Clavicular bone shortening is one of very few indications for referral to subacute surgery as the majority of patients today are operated months later in their recovery mainly due to non-union of the fracture [9]. The fact that the fractured bone remains the same length during the first three weeks may be used to advocate for continued operation in an acute setting when a clinically significant bone shortening is present. However, the indication itself is continuously being scientifically debated [1012] and consequently it is not all traumatological departments which follow the described paradigm. Radiographically measured bone shortening still remains a mainstay indication for surgery at least among the majority of Scandinavian traumatologists [13] since bone shortening as shown in recent survey as multiple studies have shown bone shortening to be associated with poor patient outcome [3, 4, 14].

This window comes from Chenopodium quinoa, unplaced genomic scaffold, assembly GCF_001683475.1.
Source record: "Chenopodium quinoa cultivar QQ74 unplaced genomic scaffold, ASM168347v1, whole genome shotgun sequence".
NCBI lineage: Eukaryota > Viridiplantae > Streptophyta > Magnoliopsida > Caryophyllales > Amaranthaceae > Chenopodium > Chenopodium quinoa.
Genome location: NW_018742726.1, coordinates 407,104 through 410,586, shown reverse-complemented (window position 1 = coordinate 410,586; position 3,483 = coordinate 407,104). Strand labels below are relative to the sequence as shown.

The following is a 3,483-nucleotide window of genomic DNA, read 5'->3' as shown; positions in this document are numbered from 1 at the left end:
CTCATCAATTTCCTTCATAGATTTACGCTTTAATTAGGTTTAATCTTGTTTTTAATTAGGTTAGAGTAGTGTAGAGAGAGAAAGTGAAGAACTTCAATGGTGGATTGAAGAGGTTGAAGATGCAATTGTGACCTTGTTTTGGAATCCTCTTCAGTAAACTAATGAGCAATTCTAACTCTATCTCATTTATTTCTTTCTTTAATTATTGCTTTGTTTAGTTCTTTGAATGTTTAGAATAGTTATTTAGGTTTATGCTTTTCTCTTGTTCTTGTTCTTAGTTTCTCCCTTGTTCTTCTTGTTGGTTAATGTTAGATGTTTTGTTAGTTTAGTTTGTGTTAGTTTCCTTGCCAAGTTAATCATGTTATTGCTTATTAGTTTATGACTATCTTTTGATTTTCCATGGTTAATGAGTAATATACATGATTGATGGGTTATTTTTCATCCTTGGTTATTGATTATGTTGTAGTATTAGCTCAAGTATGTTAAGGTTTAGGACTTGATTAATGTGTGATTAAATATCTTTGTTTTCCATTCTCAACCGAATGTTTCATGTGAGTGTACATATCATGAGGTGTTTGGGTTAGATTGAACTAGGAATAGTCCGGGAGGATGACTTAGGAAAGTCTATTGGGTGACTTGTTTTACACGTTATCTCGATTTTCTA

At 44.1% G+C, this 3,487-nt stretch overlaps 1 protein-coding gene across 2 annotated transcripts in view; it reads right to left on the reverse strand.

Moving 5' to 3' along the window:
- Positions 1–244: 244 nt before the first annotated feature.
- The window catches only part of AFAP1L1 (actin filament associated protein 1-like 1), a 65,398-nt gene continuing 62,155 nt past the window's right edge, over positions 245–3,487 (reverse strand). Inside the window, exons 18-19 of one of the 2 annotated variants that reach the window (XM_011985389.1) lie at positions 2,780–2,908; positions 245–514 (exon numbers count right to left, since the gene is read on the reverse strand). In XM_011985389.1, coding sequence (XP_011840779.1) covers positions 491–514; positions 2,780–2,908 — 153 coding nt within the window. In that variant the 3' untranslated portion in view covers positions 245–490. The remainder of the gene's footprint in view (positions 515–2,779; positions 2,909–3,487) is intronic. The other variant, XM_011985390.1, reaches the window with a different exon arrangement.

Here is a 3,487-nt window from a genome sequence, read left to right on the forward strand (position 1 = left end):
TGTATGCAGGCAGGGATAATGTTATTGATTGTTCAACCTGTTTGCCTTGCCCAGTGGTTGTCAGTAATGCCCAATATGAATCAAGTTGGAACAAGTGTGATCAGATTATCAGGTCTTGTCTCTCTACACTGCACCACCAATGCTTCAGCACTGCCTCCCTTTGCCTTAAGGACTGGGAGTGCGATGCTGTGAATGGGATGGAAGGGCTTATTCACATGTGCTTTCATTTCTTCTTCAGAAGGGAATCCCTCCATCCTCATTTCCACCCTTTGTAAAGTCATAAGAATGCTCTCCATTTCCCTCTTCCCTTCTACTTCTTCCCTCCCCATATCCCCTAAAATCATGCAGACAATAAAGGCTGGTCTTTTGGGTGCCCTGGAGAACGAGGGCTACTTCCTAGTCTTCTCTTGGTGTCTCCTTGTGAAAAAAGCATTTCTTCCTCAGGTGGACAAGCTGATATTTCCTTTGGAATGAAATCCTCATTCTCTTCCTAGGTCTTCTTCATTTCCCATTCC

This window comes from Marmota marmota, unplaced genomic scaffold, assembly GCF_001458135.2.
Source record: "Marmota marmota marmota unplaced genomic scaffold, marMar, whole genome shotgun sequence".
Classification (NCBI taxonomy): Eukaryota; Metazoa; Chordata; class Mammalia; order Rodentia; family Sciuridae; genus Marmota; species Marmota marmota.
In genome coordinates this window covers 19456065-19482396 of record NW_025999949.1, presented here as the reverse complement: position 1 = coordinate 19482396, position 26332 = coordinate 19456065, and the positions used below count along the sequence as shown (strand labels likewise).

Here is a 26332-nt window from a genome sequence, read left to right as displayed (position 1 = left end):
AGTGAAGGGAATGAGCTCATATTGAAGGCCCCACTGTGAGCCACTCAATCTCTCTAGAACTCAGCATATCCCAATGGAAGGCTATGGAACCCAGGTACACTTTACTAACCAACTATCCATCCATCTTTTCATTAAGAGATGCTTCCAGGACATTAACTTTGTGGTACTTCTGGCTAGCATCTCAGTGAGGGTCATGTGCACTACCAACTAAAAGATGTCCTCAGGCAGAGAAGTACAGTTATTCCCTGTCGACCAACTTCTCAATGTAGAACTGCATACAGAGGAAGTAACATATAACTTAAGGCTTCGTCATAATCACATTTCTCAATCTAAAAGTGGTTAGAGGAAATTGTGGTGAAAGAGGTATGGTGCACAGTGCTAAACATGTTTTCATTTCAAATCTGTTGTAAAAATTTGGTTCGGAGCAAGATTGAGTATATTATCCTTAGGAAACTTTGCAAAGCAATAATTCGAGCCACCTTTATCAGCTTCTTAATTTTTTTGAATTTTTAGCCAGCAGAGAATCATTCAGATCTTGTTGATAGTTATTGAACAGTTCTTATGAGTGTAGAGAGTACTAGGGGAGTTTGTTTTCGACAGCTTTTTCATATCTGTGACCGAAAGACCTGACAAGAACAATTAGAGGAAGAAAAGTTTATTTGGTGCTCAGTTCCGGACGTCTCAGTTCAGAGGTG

In continuation, as it is not the bone itself which returns to its normal length; the results indicate that there may be other factors that are the cause for the shoulder to apparently return to its normal appearance. These factors could be decreasing muscle pull or reorientation of the scapula. For the time being no biomechanical study exists which describes what happens to the shoulder girdle within the first weeks and could be an interesting field for future research.